Racism continues to persist as a mechanism of exclusion, conflict and disadvantage in the United States and around the world.
The last few months have been a perfect storm of events that have led to the protests and calls for an end to racial discrimination of African American people and other minority groups. – A disproportionate number of black and brown people dying from the Coronavirus and as a result of the guaranteeing and social distancing, the associated disproportionate number of black and brown people losing their jobs as all non-essential business were closed or dramatically scaled down.
There was Ahmaud Arbery who was killed while jogging by a White father and son, then Breonna Taylor an unarmed EMT was shot eight times when plain clothed police officers illegally entered the wrong apartment to serve a “no knock warrant” to a suspect that was already in custody. More than two months later, those officers have yet to be charged for her murder.
There was Amy Cooper, a White woman who knowingly weaponized her White privilege by calling the police and reporting that an African American man had threatened her life when in reality he asked her to leash her dog who was running freely in a section of Central Park that required dogs to be on a leash.
Then came the murder of George Floyd, whose life was taken from him by a police officer who knelt on his neck for 8 minutes and 46 seconds for an alleged non-violent crime despite him being handcuffed and immobilized on the ground by three other officers.
While these senseless acts of racism are nothing new in our country, what has made them so much more incendiary and devastating is the fact that they were all caught on camera so we have all been able to watch these immoral and criminal acts take place. This awareness has sparked a different level of outrage and call to action for people of all ages and races.
At ACGC, we want to ask the question. What about the Kids? How are they dealing with what they are seeing and hearing about race and racism? What impact does this have on the mental health of children now and in the future?
As a trusted community member, Austin Child Guidance Center created this online event to help parents and educators talk with their children about race and racism.
Please take a moment to take this brief survey. Your responses will help us improve these events in the future in addition to grant tracking purposes
Charlotte CaplesIs the owner of Charlotte Caples Consulting which helps leaders develop their voice about racial equity, own their power and hold accountable systems that impact them! She believes outcomes should not be predictable by race and that peace, power and prosperity are everyone’s birthright! Her coaching service has helped more than 5000 leaders begin to live authentically, feel more confident, courageous, grounded, and purposeful about their journey to transform racism. As a result of her consulting services, organizations committed to racial equity develop transformational, strategic plans to eliminate racism; minimize costs and potential for lawsuits; as well as create an organizational culture that is racially equitable and inclusive.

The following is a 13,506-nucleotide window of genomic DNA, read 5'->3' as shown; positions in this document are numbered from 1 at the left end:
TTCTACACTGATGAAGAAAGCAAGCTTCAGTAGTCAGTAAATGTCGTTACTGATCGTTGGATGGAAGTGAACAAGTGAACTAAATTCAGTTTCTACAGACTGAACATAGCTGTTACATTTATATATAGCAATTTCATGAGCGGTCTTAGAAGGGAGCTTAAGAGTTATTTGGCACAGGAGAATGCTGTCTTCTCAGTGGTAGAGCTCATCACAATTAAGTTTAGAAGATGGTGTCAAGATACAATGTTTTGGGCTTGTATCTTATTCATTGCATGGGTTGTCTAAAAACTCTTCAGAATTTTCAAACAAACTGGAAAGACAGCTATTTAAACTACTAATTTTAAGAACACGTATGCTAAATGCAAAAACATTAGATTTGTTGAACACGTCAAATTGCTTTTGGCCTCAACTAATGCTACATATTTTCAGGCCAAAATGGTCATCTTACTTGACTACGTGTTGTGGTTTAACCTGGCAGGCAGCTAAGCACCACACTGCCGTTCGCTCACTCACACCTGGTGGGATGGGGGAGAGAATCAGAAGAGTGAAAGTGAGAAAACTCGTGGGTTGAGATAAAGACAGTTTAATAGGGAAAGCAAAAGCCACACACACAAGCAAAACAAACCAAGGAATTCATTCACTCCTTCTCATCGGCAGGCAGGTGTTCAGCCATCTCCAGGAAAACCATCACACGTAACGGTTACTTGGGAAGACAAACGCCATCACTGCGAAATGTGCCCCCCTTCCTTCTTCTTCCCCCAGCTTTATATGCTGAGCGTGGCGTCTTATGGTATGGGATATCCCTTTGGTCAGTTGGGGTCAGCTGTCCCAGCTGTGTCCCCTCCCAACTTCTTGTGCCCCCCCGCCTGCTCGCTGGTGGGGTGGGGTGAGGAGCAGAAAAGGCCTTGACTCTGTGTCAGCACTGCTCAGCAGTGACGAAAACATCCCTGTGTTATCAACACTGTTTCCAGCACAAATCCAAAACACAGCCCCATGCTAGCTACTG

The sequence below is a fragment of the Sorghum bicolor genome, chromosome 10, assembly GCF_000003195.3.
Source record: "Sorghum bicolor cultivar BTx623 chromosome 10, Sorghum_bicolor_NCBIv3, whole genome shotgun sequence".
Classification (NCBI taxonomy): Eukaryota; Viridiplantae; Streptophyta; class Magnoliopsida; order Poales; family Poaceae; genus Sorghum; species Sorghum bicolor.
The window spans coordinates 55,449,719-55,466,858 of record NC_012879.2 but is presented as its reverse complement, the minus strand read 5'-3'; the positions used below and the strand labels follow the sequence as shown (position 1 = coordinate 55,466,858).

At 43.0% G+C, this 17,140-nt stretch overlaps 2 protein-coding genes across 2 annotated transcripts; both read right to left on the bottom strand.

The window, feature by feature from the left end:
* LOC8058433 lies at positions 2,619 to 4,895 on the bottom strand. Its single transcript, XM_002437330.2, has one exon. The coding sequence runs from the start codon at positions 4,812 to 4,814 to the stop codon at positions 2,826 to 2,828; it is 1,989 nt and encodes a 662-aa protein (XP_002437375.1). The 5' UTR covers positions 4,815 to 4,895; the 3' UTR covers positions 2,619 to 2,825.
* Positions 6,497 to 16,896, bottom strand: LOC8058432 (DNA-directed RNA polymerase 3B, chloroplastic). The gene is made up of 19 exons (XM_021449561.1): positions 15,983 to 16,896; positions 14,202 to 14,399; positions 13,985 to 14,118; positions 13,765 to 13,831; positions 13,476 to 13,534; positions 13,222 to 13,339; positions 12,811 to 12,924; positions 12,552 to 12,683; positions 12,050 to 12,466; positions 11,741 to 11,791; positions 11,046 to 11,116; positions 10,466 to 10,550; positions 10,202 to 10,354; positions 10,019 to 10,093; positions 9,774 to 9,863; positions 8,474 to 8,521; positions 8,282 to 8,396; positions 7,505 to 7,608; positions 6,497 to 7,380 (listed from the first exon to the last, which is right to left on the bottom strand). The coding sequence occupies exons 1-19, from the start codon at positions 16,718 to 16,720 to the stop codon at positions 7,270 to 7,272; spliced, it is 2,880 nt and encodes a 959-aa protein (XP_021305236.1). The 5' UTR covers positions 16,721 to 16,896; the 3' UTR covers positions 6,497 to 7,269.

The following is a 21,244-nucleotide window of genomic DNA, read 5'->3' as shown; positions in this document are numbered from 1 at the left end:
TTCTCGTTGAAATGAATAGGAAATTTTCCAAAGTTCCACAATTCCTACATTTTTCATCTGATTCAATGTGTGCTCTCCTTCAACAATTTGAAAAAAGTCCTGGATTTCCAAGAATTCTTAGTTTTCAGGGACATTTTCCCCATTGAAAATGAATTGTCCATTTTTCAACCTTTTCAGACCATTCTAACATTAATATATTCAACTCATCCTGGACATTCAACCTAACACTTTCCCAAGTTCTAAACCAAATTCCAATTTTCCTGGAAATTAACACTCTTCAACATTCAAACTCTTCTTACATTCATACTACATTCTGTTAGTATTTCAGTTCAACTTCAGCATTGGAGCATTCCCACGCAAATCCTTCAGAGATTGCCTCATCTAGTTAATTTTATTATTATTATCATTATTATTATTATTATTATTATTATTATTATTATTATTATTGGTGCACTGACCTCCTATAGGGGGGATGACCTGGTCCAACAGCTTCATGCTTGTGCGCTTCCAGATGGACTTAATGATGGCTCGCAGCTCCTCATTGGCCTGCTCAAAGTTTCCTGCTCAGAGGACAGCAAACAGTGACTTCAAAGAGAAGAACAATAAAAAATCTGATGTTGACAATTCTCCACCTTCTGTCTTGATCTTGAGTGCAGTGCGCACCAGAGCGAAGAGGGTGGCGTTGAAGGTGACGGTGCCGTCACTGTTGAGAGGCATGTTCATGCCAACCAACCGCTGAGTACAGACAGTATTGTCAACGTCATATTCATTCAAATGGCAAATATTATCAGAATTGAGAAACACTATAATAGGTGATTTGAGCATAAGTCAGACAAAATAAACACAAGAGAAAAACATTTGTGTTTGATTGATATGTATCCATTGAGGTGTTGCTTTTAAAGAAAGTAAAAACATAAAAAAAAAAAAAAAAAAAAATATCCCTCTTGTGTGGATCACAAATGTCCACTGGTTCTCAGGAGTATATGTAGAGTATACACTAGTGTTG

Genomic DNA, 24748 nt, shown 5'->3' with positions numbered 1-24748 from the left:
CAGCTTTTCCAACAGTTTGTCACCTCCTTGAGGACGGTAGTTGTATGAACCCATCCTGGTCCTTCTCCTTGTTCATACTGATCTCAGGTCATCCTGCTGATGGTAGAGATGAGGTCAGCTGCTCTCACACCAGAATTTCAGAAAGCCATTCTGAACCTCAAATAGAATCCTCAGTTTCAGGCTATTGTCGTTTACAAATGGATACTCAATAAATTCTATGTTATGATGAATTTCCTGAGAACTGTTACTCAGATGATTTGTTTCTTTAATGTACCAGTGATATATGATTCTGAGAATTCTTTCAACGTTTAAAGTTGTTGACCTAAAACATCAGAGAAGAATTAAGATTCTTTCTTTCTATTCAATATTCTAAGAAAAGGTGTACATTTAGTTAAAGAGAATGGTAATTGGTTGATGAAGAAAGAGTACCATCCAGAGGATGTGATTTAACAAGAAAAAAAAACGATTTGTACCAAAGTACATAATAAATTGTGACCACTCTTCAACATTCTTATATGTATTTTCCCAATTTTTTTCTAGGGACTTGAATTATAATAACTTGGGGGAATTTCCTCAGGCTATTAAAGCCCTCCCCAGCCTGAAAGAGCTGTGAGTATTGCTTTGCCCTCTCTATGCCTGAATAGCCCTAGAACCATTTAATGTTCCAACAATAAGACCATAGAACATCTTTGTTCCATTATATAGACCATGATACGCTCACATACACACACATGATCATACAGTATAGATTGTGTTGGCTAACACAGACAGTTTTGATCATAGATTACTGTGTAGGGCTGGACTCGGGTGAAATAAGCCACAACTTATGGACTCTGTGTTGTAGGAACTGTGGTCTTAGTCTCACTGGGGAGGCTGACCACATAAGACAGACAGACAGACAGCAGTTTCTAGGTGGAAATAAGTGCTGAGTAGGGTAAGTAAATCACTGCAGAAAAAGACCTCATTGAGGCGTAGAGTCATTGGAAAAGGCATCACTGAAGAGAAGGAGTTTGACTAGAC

DeAnna Harris-McKoyIs a licensed marriage and family therapist, associate professor, researcher, and social justice advocate. She has over 10 years of clinical experience with diverse populations and disorders in a variety of clinical settings. Her research focuses on adolescents, Black mental health, and social justice in the field of Marriage and Family Therapy. She has delivered presentations at local, regional, national, and international conferences. Dr. Harris-McKoy has been actively involved in her local and professional communities by serving on multiple boards and in various leadership positions.
Emmitt W. Hayes, Jr.He retired from public service in January 2014 as Director of the Probation Services Division for the Travis County Juvenile Probation Department. One of his crowning achievements was his work in the development and implementation of the Texas Criminal Justice Treatment Initiative. In 2010, the Secretary of Health and Human Services appointed him to a 3-year term on the National Advisory Council for the Center for Substance Abuse Treatment. He is currently an independent consultant operates as LTBL Consultants that facilitates workforce development, diversity management and juvenile justices training workshops across the United States.
Chloe Picot-Jacobs, LMSWIs a therapist on the Infant/Early Childhood Project. She began her work at ACGC as a graduate student in 2017, and joined the team as a full-time staff member in 2018. She received her Master’s degree from the University of Texas at Austin’s School of Social Work, and her undergraduate degree from Northwestern University. In addition to clinical services, Chloe leads the newsletter committee for the Trauma Informed Care Consortium of Texas (TICC). She considers social justice and anti-racist practice to be an ongoing journey that is critical to both her professional role and her personal growth as a White person.